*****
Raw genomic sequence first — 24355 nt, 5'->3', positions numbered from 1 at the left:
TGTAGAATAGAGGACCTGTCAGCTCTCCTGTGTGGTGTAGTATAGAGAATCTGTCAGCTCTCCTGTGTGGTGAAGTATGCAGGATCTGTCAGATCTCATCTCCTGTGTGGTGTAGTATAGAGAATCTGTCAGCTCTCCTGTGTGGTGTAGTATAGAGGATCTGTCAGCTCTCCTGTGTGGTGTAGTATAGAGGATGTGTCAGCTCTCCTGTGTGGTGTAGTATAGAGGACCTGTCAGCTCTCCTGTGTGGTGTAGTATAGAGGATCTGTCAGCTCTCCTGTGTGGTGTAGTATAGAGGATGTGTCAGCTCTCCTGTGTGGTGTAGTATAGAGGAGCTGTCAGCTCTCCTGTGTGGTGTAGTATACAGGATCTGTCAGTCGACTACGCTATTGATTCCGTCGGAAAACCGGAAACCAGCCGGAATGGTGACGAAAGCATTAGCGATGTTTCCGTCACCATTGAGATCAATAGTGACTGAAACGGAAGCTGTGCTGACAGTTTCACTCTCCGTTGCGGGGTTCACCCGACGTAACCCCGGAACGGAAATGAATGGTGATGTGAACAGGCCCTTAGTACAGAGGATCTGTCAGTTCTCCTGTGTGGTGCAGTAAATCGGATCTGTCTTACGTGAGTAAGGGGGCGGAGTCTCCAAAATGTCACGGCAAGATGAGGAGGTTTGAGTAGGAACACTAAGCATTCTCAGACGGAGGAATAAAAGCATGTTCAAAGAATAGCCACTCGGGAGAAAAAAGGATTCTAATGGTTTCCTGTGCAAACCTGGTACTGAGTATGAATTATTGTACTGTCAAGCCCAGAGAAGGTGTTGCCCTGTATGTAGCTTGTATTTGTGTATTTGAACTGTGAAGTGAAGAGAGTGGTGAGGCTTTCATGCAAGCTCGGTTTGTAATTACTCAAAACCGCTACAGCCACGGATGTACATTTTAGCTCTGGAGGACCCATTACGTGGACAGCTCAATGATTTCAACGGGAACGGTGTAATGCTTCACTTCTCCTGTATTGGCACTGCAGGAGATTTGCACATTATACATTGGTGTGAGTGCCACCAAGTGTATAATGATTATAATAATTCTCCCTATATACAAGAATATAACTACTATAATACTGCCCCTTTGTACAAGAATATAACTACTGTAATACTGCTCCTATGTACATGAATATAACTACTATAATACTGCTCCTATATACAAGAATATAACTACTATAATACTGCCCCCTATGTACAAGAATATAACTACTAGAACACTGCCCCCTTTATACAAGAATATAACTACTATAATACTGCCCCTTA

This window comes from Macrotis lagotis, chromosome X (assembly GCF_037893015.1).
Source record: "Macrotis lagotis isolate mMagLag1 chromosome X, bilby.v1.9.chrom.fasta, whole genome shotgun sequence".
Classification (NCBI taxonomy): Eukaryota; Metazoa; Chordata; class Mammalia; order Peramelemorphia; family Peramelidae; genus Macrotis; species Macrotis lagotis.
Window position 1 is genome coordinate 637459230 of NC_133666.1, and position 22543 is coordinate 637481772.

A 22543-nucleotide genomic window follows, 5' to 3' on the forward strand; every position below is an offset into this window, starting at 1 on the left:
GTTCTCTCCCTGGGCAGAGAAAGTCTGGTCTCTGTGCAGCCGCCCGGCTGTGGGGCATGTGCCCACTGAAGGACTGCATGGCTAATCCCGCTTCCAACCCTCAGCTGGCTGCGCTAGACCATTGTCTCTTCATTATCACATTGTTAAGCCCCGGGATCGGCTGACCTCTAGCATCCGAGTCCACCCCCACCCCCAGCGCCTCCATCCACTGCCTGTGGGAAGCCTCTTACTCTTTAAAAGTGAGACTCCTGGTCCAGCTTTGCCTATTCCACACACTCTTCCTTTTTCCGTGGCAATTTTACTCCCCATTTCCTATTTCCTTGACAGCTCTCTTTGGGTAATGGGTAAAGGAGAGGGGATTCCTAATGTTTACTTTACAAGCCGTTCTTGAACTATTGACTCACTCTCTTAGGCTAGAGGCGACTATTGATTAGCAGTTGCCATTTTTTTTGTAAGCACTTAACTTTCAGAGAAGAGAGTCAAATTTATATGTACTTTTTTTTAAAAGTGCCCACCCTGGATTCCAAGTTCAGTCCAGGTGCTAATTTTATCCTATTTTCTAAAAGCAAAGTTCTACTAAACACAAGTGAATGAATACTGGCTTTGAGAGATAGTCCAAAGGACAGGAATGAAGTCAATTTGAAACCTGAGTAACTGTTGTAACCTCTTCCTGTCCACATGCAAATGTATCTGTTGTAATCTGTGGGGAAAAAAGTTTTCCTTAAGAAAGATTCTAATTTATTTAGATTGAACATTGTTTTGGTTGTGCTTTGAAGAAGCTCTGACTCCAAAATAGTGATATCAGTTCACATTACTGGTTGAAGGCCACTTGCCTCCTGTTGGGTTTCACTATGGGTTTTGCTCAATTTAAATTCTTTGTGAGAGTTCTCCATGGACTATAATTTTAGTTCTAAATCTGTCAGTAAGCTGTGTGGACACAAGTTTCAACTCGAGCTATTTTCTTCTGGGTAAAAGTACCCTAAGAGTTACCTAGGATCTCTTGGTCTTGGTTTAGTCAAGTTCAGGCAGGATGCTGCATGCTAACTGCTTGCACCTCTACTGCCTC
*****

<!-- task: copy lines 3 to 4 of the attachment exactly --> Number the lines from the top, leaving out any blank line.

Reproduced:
This window comes from Macrotis lagotis, chromosome X (assembly GCF_037893015.1).
Source record: "Macrotis lagotis isolate mMagLag1 chromosome X, bilby.v1.9.chrom.fasta, whole genome shotgun sequence".